Welcome to Tuesday, folks. Well, the first day of Bill Cosby's retrial was eventful to say the least; you'll find more on that below. Meanwhile, the feud over Temple's proposed football stadium has pulled a local community center into its maelstrom and another case of excessive force is brewing in Atlantic City's police department. Plus, we've got thoughts on Pitbull headlining Philly's July 4 concert. Let's dig in.

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» READ MORE: Cosby paid accuser $3.4 million; topless protester charges entertainer

Before the first day of Bill Cosby's retrial on sexual assault charges could even begin Monday, a topless protester charged the entertainer outside the Montgomery County Courthouse. As it turns out, she was also a four-time guest star on The Cosby Show.

A different kind of disruption — a juror saying "I just think he's guilty" — delayed Monday's proceedings, but the juror was left on the case and opening arguments commenced. In his opening statement to jurors, Montgomery County District Attorney Kevin R. Steele revealed Bill Cosby paid Andrea Constand nearly $3.4 million to settle her 2005 lawsuit, a sum hidden for more than a decade behind a confidentiality agreement.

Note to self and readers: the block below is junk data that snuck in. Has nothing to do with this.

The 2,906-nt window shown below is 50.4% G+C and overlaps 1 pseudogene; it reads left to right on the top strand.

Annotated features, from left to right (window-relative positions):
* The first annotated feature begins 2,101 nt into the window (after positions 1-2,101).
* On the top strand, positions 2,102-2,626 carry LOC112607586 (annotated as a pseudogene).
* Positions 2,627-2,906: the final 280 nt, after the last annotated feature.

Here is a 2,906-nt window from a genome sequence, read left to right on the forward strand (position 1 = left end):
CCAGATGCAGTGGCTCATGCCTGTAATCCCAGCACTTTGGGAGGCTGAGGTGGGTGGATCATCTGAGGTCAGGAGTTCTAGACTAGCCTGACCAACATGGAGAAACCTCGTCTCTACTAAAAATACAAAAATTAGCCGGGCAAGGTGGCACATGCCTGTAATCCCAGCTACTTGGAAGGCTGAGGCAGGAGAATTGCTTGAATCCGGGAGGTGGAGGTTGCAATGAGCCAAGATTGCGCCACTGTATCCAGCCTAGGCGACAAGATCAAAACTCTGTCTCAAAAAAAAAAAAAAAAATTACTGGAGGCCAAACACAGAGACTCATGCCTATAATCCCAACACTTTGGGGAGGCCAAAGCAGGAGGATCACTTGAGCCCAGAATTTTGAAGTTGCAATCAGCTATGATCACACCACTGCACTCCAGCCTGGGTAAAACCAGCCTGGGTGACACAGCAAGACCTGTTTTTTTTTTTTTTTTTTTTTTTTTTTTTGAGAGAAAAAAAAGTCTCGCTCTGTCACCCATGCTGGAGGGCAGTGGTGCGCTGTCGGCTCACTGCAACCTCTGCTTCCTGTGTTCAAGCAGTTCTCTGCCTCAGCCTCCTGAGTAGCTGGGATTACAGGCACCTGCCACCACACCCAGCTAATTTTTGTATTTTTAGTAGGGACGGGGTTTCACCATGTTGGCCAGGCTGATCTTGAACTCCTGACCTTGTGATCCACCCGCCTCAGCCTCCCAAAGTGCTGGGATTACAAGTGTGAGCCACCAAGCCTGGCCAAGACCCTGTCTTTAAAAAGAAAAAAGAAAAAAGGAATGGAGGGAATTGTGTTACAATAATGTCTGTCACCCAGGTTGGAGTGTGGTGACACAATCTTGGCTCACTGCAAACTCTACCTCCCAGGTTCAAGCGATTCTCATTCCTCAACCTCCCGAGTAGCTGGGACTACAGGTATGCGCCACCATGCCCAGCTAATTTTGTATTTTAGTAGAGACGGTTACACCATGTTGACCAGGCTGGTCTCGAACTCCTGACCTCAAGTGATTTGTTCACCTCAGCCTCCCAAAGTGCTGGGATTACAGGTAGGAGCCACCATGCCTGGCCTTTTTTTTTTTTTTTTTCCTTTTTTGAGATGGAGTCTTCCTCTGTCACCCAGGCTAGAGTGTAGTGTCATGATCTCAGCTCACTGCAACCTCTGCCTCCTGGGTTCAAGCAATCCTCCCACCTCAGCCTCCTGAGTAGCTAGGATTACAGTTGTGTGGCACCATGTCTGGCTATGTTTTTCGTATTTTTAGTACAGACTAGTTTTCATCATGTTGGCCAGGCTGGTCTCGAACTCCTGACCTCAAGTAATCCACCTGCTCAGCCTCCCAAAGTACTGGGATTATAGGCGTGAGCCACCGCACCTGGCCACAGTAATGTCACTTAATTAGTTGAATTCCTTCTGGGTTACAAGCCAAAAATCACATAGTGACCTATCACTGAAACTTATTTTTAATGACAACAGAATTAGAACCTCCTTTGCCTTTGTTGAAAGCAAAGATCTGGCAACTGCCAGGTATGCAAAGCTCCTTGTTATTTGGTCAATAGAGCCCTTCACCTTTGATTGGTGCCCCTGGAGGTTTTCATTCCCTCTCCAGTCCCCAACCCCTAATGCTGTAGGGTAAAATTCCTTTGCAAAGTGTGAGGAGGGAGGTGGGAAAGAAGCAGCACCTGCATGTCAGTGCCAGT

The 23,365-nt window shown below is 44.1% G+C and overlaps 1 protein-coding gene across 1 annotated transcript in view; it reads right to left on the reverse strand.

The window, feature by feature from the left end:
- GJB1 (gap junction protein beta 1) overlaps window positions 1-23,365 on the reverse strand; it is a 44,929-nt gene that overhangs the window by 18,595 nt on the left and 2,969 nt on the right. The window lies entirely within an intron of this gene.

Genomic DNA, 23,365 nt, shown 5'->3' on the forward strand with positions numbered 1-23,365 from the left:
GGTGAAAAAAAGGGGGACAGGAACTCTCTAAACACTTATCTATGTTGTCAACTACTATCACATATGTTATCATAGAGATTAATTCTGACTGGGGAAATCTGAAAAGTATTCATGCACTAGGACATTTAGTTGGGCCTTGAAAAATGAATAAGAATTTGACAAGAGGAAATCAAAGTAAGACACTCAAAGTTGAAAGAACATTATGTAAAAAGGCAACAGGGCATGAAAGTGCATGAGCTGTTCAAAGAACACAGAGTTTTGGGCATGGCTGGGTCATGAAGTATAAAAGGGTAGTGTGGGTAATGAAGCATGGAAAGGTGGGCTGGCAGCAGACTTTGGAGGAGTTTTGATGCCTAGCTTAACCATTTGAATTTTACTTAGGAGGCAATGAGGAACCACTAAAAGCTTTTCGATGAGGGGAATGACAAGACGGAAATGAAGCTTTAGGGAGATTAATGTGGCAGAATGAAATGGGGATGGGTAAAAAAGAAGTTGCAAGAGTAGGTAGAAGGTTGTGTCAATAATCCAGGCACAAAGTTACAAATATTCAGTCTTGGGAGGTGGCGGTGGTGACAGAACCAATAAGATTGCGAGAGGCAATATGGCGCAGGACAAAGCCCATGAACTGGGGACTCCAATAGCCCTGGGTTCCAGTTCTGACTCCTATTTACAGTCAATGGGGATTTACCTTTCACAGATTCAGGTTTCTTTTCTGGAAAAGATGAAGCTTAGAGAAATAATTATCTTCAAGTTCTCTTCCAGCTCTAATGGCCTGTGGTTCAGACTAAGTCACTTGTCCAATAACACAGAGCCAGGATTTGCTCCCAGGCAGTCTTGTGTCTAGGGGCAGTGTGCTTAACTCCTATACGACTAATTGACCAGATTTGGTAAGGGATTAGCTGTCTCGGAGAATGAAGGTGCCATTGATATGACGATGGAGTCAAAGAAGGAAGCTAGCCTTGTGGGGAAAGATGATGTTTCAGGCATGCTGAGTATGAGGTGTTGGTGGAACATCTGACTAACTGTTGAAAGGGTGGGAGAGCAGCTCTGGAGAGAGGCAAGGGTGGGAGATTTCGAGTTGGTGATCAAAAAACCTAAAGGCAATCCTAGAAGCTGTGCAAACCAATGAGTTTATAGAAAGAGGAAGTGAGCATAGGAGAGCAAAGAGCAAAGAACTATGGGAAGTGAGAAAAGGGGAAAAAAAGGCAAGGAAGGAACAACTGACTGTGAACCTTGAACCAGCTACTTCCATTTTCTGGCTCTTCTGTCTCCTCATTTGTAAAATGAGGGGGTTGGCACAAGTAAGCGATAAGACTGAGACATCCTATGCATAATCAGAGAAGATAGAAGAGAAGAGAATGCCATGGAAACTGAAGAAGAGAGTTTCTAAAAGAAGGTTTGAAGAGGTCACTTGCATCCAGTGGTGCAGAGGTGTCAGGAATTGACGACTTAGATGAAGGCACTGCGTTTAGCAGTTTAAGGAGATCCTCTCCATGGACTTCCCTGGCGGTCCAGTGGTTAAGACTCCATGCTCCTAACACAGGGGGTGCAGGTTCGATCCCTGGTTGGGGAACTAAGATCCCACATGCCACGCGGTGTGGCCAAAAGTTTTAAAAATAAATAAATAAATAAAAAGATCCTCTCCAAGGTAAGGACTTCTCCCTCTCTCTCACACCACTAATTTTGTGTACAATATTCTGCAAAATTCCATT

And that was just Day One. Cosby's lawyer Tom Mesereau is expected to deliver his opening statement today.

» READ MORE: Temple neighbors call proposed community center a stadium bribe

Plans for a community center in North Philadelphia are now in the middle of the battle over Temple University's proposed football stadium.

Temple intended for the center to be an olive branch to the community, but many neighbors just see it as a carrot — "a tease in order to get the stadium," said Jackie Wiggins, a North Philadelphia block captain and member of opponent group Stadium Stompers.

The College of Education's dean, Gregory Anderson, says he's been trying to build a center that would hold a pre-K, a dental clinic, autism screenings, and workforce training for years. But residents say Temple again failed to engage the community to ask what it wants or needs.

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